iatee, Thursday, 26 April 2012 04:40 (1 year ago) Permalink

EFC also pounds working students in the ass, if you can't jump through the hoops to prove absolute independence 50% of your income is expected to go toward school IIRC (until you're 24-25)

Kiarostami bag (milo z), Thursday, 26 April 2012 04:41 (1 year ago) Permalink

The university belongs to us, those who teach, learn, research, council, clean, and create community. Together we can and do make the university work.

But today this university is in crisis. The neoliberal restructuring of post-secondary education seeks to further embed market logic and corporate-style management into the academy, killing consultation, autonomy and collective decision-making. The salaries of university presidents and the ranks of administrators swell, but the people the university is supposed to serve — students — are offered assembly-line education as class sizes grow, faculty is over-worked, and teaching positions become increasingly precarious. International students and scholars seeking post-secondary or graduate education are treated as cash cows rather than as people who might contribute to both research and society. Debt-burdened students are seen as captive markets by administrators, while faculty is encouraged to leverage public funds for private research on behalf of corporate sponsors.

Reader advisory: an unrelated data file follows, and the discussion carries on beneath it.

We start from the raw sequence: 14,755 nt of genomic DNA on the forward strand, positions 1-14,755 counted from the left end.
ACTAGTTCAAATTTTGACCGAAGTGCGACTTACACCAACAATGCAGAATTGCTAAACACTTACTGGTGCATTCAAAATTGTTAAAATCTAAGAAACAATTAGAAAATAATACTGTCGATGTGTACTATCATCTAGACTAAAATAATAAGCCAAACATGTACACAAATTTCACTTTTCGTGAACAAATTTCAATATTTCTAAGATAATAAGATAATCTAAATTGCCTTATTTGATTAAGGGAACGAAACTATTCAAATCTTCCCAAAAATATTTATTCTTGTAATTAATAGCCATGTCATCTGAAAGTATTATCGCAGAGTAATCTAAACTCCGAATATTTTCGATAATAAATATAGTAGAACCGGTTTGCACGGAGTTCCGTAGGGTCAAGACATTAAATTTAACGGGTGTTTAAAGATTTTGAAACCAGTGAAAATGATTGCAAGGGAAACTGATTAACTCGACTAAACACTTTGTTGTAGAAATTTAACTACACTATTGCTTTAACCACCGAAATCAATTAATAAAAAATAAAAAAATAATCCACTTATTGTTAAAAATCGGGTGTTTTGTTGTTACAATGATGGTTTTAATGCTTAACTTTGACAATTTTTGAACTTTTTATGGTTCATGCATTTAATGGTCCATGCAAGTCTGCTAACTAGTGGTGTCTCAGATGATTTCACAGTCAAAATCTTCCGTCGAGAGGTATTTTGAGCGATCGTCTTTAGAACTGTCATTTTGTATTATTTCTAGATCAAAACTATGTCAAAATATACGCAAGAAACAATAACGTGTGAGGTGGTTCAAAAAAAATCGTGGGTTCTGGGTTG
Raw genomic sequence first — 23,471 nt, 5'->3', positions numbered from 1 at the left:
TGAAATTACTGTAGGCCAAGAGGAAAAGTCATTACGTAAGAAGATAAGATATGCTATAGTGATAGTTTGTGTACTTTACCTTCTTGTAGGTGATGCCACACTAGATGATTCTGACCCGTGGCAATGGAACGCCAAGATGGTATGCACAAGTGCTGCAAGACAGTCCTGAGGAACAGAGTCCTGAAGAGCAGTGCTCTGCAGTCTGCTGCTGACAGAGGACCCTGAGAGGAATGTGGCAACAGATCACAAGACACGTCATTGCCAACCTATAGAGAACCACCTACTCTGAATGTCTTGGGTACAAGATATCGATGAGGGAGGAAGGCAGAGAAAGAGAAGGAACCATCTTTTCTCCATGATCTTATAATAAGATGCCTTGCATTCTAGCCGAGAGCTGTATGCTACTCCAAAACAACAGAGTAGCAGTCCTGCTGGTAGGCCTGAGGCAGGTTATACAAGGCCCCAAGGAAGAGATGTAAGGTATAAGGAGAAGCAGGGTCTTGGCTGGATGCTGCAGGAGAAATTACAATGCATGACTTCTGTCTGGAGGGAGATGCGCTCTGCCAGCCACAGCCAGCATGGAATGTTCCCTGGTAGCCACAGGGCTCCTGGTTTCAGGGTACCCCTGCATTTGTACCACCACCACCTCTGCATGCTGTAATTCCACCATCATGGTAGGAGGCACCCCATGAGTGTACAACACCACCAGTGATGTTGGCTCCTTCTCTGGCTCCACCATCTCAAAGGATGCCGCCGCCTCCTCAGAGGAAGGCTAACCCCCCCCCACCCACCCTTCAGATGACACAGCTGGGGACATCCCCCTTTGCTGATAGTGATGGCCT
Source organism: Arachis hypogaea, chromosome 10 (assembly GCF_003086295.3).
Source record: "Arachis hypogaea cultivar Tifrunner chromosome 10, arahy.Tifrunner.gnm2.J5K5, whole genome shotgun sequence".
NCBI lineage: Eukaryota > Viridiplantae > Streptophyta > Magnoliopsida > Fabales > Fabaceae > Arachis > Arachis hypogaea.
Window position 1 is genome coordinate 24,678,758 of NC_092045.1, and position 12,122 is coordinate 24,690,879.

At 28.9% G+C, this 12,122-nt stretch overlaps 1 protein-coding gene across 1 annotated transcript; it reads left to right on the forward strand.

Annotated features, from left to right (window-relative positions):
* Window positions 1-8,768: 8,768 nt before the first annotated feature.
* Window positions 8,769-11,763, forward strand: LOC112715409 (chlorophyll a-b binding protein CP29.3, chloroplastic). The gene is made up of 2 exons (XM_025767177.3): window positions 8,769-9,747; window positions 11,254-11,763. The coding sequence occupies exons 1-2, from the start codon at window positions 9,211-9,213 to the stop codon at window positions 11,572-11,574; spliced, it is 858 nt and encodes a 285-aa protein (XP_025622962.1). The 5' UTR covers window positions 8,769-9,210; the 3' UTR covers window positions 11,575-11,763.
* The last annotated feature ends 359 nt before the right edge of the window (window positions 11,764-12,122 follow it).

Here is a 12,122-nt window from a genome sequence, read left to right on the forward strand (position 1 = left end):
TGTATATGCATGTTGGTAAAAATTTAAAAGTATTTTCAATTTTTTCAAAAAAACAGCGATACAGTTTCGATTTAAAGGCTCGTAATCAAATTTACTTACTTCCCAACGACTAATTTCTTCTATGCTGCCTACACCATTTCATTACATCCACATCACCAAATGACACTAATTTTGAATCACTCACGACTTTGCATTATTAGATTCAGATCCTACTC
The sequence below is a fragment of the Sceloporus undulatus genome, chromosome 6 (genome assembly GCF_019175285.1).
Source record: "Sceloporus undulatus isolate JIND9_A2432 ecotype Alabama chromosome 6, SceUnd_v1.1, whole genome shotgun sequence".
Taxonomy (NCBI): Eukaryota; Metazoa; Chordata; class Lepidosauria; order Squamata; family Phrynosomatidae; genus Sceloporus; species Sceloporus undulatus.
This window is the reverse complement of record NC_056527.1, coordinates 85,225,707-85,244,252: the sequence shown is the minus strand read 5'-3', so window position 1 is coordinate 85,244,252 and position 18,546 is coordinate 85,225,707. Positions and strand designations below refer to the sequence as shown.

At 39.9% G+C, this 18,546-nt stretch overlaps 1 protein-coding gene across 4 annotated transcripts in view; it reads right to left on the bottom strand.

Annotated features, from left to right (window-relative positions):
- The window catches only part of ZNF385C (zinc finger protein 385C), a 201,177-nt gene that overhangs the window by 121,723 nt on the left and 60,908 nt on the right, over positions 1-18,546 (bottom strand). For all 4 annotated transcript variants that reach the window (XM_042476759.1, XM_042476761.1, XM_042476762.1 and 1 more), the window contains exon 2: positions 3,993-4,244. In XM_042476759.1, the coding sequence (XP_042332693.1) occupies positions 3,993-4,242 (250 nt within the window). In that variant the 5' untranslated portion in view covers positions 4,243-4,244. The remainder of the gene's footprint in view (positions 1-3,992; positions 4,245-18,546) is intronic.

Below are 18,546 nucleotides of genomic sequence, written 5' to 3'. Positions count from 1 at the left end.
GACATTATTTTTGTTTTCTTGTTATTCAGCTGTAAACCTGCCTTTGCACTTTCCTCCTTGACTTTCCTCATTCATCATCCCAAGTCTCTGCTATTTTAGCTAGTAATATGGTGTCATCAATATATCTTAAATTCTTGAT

http://torontoedufactory.wordpress.com/

TracerHandVEVO (Tracer Hand), Thursday, 26 April 2012 09:23 (1 year ago) Permalink

Jesus.

raw feel vegan (silby), Thursday, 26 April 2012 17:02 (1 year ago) Permalink

this is the most depressing thread on ilx

Mordy, Thursday, 26 April 2012 17:11 (1 year ago) Permalink

I was curious so I looked to see what Harvard's tuition is now, and HOLY FUCK

I'M THAT POSTA, AAAAAAAAAH (DJP), Thursday, 26 April 2012 17:15 (1 year ago) Permalink

tuition costs alone are more than what the entirety of tuition, room, board and fees were when I was an undergrad

if I ever have kids, they will likely end up becoming carpenters